I first became aware of Jane Bowles while suffering from a tubercular toe. A striking photograph of her stood out in one of the hospital’s old magazines. Mrs Bowles had a tubercular leg which dragged behind her as she wandered around Tangier. Dangerous gave me a copy of Two Serious Ladies after we got married in Berlin: the novel is partly drawn from her honeymoon with Paul Bowles in Panama. Relieved that it has only 198 pages, I stayed up all night reading it.
Why did it strike you so much? I expected to like Two Serious Ladies, because it was my husband’s favourite book (until he read mine) but its beauty and strangeness still surprised me. The heroines, Miss Goering and Mrs Copperfield, are both trivial and profound.
Have you re-read it?
I often read the last lines aloud: “`Certainly I am nearer to becoming a saint,’ reflected Miss Goering, `but it is possible that a part of me hidden from my sight is piling sin upon sin as fast as Mrs Copperfield?’ This latter possibility Miss Goering thought to be of considerable interest but no great importance.” Reading the end first gives nothing and everything away – a sign of genius. These words have a mysterious power, like chanting the Creed at Mass; or buying a ruby bracelet then realising everyone’s got one. This mix of surprise and recognition, the original and the familiar, makes Two Serious Ladies seductive.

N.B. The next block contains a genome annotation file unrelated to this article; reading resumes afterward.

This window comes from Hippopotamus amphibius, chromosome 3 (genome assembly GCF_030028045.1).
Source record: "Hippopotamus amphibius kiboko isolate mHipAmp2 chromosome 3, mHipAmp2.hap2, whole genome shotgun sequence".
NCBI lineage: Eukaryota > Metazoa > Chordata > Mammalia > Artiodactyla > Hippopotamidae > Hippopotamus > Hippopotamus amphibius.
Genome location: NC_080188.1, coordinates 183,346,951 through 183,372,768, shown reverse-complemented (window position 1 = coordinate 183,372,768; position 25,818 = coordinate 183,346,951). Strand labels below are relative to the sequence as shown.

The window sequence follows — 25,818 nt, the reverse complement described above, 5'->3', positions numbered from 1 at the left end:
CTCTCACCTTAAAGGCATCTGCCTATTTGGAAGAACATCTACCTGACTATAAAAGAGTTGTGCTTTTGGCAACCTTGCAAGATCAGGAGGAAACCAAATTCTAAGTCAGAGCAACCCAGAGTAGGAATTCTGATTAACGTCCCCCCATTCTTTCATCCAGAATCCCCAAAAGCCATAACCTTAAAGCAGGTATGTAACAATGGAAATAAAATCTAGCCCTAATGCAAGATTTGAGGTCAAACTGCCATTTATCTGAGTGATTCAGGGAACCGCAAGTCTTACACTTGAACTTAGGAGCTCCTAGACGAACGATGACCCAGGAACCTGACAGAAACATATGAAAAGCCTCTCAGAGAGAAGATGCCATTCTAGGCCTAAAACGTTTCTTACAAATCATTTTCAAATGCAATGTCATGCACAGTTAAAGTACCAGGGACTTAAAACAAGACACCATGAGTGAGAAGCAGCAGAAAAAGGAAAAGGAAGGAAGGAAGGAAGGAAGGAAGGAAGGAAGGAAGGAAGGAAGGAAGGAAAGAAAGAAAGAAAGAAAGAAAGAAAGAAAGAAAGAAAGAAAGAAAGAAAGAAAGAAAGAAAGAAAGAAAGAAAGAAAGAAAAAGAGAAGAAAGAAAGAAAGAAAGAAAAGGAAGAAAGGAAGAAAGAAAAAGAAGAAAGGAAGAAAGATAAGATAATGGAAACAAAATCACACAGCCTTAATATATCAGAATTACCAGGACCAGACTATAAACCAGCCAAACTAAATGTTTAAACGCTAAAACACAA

It was published when Jane Bowles was 26 and she spent the rest of her life failing to finish her second novel, “torn between an almost overwhelming desire to bolt out of the room and a sickening compulsion to remain where she was”. She converted to Catholicism on her deathbed, and died in Spain before her husband could reach her. Paul Bowles wrote about their marriage in The Sheltering Sky, and it is interesting to compare how different writers re-invent the same material.
Do you recommend it or is it a private passion?
I’d recommend Two Serious Ladies to anyone who likes the idea of heaven and hell, goodness and glamour, sin and salvation. I almost took a hammer to one of the murderers in my class at Wormwood Scrubs who asked to read my favourite book then said he didn’t like it. Then again, I may have been more insulted if he had adored it.
First published in the Independent